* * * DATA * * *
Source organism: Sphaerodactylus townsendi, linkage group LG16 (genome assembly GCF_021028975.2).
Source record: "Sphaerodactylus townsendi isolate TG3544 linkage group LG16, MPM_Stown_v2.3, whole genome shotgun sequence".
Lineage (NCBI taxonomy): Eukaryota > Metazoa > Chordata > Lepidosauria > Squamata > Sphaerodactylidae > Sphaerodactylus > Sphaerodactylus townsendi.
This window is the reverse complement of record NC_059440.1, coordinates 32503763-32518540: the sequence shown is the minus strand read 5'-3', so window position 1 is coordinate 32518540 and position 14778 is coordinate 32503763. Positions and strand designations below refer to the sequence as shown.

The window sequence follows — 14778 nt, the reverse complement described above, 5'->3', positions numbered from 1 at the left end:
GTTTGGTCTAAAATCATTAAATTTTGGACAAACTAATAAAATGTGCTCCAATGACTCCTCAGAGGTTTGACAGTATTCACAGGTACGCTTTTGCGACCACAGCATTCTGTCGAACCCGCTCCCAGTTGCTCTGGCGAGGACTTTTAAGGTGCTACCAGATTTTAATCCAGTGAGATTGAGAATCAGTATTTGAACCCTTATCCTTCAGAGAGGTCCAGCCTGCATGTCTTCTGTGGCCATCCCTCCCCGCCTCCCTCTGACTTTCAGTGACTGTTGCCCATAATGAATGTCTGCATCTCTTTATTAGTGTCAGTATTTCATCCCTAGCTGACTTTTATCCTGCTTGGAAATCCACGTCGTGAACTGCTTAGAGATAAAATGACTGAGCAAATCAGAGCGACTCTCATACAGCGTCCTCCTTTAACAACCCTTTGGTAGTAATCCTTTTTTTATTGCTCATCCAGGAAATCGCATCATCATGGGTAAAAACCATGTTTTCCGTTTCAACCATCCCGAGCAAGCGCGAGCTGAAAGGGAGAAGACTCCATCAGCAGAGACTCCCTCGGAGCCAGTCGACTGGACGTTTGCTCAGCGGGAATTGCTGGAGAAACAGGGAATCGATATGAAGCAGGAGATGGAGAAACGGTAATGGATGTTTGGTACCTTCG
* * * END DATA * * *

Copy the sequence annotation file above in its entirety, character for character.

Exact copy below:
Source organism: Sphaerodactylus townsendi, linkage group LG16 (genome assembly GCF_021028975.2).
Source record: "Sphaerodactylus townsendi isolate TG3544 linkage group LG16, MPM_Stown_v2.3, whole genome shotgun sequence".
Lineage (NCBI taxonomy): Eukaryota > Metazoa > Chordata > Lepidosauria > Squamata > Sphaerodactylidae > Sphaerodactylus > Sphaerodactylus townsendi.
This window is the reverse complement of record NC_059440.1, coordinates 32503763-32518540: the sequence shown is the minus strand read 5'-3', so window position 1 is coordinate 32518540 and position 14778 is coordinate 32503763. Positions and strand designations below refer to the sequence as shown.

The window sequence follows — 14778 nt, the reverse complement described above, 5'->3', positions numbered from 1 at the left end:
GTTTGGTCTAAAATCATTAAATTTTGGACAAACTAATAAAATGTGCTCCAATGACTCCTCAGAGGTTTGACAGTATTCACAGGTACGCTTTTGCGACCACAGCATTCTGTCGAACCCGCTCCCAGTTGCTCTGGCGAGGACTTTTAAGGTGCTACCAGATTTTAATCCAGTGAGATTGAGAATCAGTATTTGAACCCTTATCCTTCAGAGAGGTCCAGCCTGCATGTCTTCTGTGGCCATCCCTCCCCGCCTCCCTCTGACTTTCAGTGACTGTTGCCCATAATGAATGTCTGCATCTCTTTATTAGTGTCAGTATTTCATCCCTAGCTGACTTTTATCCTGCTTGGAAATCCACGTCGTGAACTGCTTAGAGATAAAATGACTGAGCAAATCAGAGCGACTCTCATACAGCGTCCTCCTTTAACAACCCTTTGGTAGTAATCCTTTTTTTATTGCTCATCCAGGAAATCGCATCATCATGGGTAAAAACCATGTTTTCCGTTTCAACCATCCCGAGCAAGCGCGAGCTGAAAGGGAGAAGACTCCATCAGCAGAGACTCCCTCGGAGCCAGTCGACTGGACGTTTGCTCAGCGGGAATTGCTGGAGAAACAGGGAATCGATATGAAGCAGGAGATGGAGAAACGGTAATGGATGTTTGGTACCTTCG